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Government of India
Ministry of Earth Science
08-June-2016 11:52 IST
Observational Campaign to study Small-Scale Processes and Large-Scale Monsoon Variability under a Joint Indo-UK Effort

Ministry of Earth Sciences (MoES) launched the National Monsoon Mission program in 2012 with an aim to improve monsoon prediction at all temporal and spatial scales through joint efforts of national and international scientific communities. Although there has been considerable progress in research in monsoon modelling and predictions, however processes operating at small scales pose a major challenge towards improved prediction. Paucity of data at smaller space and time scales, have a major effect on the large-scale variability of the monsoon. Improved understanding of the smaller scale physical processes will help in improving the computer simulation models, parameterization of physical process, which in turn will produce improved monsoon prediction.

To address the issue of better understanding of processes that drive the variability, and predictability of the South Asian Monsoon, India and United Kingdom have embarked on an ambitious plan to carry out a large-scale joint observational campaign involving the deployment of UK’s BAe-146-301 atmospheric research aircraft with sophisticated scientific instruments and India’s Sagar Nidhi and Sindhu Sadhna research ships during the period May-July 2016. The UK’s instrumented aircraft is a special aircraft which can fly at a very low-level for taking the observations. The aircraft observations will be augmented by special observational programs over the land using boundary layer flux towers, radars, Microwave Radiometers etc.

This joint effort is part of the implementation agreement signed between MoES and Natural Environment Research Council (NERC), UK on “Predicting the Variability of the South Asian Monsoon” under the existing MoU between MoES and UK on Collaboration in Earth System Science. Three research projects involving the Indian and UK scientists will study different aspects of physical processes affecting the monsoon.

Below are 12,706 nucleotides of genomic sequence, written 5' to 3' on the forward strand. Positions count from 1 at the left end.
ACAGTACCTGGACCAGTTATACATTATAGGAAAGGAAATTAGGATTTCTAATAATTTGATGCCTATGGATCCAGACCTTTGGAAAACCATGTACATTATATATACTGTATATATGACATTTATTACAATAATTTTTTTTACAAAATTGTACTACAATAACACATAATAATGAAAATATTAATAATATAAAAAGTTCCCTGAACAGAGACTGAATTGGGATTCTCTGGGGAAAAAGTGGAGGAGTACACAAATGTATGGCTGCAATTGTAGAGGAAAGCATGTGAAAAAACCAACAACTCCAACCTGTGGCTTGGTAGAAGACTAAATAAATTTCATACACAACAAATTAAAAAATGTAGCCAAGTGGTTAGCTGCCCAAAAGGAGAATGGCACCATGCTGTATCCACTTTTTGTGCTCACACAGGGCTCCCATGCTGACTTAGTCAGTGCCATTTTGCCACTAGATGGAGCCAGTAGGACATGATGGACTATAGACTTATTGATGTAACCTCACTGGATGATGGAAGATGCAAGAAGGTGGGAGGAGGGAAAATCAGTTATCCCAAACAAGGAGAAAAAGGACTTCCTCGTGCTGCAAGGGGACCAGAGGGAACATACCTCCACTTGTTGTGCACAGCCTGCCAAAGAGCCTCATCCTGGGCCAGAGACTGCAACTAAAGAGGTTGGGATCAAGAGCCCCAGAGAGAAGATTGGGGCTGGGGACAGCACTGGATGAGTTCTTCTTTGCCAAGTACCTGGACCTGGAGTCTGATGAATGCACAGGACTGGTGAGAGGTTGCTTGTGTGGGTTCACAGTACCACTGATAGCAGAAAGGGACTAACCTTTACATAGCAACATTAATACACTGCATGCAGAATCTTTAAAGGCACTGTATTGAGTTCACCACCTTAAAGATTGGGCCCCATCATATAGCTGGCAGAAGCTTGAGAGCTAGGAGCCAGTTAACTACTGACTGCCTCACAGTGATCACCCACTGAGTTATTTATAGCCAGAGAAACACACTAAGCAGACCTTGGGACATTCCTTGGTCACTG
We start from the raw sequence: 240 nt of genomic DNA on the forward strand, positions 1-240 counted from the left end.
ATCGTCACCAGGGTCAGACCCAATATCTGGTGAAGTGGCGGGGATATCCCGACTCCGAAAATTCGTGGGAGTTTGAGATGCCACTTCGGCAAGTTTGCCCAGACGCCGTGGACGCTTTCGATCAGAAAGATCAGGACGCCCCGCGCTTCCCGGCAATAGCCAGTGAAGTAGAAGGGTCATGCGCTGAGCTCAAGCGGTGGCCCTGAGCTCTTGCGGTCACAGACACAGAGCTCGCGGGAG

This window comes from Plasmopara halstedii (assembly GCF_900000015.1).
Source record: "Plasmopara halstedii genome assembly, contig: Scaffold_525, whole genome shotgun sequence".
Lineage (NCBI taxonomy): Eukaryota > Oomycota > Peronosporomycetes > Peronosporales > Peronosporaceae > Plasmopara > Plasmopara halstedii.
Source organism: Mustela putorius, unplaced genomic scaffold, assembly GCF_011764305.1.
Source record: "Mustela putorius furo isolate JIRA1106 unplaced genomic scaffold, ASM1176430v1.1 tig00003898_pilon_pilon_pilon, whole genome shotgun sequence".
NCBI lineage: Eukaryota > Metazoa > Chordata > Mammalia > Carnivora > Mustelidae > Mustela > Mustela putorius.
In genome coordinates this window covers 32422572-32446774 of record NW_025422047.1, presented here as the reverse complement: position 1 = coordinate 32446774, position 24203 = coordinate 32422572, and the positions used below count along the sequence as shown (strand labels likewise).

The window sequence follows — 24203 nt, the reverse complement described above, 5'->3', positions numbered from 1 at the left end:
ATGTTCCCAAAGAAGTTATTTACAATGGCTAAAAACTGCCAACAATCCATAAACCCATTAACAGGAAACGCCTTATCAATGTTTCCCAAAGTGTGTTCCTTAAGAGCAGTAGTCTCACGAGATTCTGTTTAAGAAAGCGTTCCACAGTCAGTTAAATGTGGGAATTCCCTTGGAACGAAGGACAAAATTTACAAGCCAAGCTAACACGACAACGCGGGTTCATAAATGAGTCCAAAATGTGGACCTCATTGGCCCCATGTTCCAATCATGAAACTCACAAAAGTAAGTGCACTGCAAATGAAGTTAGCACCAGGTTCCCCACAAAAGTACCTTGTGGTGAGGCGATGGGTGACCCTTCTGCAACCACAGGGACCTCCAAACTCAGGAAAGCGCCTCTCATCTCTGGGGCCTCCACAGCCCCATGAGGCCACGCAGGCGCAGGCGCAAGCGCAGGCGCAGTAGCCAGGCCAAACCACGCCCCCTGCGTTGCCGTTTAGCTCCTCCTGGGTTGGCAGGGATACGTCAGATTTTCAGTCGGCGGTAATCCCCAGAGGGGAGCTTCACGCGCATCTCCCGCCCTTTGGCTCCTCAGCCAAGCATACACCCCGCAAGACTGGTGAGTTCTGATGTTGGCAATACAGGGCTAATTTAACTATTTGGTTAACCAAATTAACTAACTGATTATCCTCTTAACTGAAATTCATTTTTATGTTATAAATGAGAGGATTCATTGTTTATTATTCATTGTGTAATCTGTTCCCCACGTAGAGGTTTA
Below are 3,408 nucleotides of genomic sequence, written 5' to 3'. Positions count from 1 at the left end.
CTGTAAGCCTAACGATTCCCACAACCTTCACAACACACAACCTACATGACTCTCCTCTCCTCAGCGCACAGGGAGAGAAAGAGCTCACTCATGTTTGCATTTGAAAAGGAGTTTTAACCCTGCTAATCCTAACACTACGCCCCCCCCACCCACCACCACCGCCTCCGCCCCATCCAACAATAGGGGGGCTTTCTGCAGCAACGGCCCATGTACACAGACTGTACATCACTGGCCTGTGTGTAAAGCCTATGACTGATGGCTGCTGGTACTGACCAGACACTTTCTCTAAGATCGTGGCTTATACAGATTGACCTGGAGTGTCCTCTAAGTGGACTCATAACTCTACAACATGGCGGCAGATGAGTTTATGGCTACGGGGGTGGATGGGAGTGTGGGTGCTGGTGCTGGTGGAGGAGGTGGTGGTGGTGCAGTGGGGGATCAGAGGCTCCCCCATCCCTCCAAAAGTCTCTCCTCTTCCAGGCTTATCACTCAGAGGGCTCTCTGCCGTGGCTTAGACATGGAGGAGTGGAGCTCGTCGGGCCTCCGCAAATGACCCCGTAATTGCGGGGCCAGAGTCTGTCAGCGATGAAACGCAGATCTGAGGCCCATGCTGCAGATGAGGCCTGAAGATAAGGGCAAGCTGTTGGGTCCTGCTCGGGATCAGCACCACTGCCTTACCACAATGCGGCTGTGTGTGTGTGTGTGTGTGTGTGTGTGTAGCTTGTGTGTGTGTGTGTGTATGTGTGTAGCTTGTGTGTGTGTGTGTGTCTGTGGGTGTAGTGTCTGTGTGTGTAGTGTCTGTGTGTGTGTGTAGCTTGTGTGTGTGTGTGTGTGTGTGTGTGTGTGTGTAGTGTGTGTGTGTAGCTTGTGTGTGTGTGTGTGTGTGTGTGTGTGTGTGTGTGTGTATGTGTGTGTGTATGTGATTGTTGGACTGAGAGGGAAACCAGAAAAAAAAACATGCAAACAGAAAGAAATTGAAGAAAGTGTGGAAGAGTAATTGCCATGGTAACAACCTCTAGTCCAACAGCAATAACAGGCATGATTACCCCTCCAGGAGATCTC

The project “South West Asian Aerosol - Monsoon Interactions (SWAAMI)”, involves measurements of aerosols across northern India and the Bay of Bengal during the pre-monsoon which will then be synthesized with long term measurements from ground based networks and data from previous intensive campaigns. The study is expected to characterize the mechanisms by which aerosols influence the Indian monsoon. The project “Interaction of Convective Organization and Monsoon Precipitation, Atmosphere, Surface and Sea (INCOMPASS) aims to capture the key surface-atmosphere feedback processes in models. The study will improve the skill of rainfall prediction in operational weather and climate models by way of better understanding and representation of interactions between the land surface, boundary layer, convection, the large-scale environment and monsoon variability on a range of scales. The aim of “BoBBLE: Bay of Bengal Boundary Layer Experiment” is to determine, quantify and model ocean-atmosphere interactions that drive variability in the South Asian monsoon. Under this project, an observational campaign will be undertaken in the Bay of Bengal during June-July 2016 along with the analysis of wider observational and reanalysis-based data sets, and a set of hierarchical modelling experiments. The study will improve the understanding about the role of thermodynamic surface and mixed layer processes in the monsoon as well as the role of large-scale ocean structure, ocean dynamics and ocean biogeochemistry in the monsoon.

The observational campaign will start on 8th June 2016 and will last till end of July. The cost of this important observational campaign is approximately Rs 50.00 crore which is shared between MoES from the Indian side and NERC and the UK Met Office from the UK side.

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